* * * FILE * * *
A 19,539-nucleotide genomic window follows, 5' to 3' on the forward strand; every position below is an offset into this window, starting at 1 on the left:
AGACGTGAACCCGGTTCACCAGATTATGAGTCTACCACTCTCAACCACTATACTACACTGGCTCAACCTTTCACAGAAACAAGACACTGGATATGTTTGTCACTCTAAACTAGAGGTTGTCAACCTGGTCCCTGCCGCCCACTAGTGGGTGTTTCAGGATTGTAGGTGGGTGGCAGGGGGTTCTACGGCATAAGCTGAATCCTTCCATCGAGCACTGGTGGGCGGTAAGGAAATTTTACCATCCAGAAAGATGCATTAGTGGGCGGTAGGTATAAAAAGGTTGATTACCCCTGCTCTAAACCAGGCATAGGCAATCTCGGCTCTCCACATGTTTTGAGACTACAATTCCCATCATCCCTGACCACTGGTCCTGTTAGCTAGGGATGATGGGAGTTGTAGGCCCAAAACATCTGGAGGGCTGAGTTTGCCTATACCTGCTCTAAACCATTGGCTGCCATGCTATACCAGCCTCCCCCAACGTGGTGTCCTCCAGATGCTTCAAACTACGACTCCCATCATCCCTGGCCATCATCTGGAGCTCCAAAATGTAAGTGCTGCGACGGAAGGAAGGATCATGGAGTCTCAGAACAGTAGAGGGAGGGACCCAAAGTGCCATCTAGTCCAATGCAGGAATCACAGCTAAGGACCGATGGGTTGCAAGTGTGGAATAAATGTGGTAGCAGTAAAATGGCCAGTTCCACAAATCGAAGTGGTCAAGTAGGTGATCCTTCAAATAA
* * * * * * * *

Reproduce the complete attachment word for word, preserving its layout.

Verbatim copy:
A 19,539-nucleotide genomic window follows, 5' to 3' on the forward strand; every position below is an offset into this window, starting at 1 on the left:
AGACGTGAACCCGGTTCACCAGATTATGAGTCTACCACTCTCAACCACTATACTACACTGGCTCAACCTTTCACAGAAACAAGACACTGGATATGTTTGTCACTCTAAACTAGAGGTTGTCAACCTGGTCCCTGCCGCCCACTAGTGGGTGTTTCAGGATTGTAGGTGGGTGGCAGGGGGTTCTACGGCATAAGCTGAATCCTTCCATCGAGCACTGGTGGGCGGTAAGGAAATTTTACCATCCAGAAAGATGCATTAGTGGGCGGTAGGTATAAAAAGGTTGATTACCCCTGCTCTAAACCAGGCATAGGCAATCTCGGCTCTCCACATGTTTTGAGACTACAATTCCCATCATCCCTGACCACTGGTCCTGTTAGCTAGGGATGATGGGAGTTGTAGGCCCAAAACATCTGGAGGGCTGAGTTTGCCTATACCTGCTCTAAACCATTGGCTGCCATGCTATACCAGCCTCCCCCAACGTGGTGTCCTCCAGATGCTTCAAACTACGACTCCCATCATCCCTGGCCATCATCTGGAGCTCCAAAATGTAAGTGCTGCGACGGAAGGAAGGATCATGGAGTCTCAGAACAGTAGAGGGAGGGACCCAAAGTGCCATCTAGTCCAATGCAGGAATCACAGCTAAGGACCGATGGGTTGCAAGTGTGGAATAAATGTGGTAGCAGTAAAATGGCCAGTTCCACAAATCGAAGTGGTCAAGTAGGTGATCCTTCAAATAA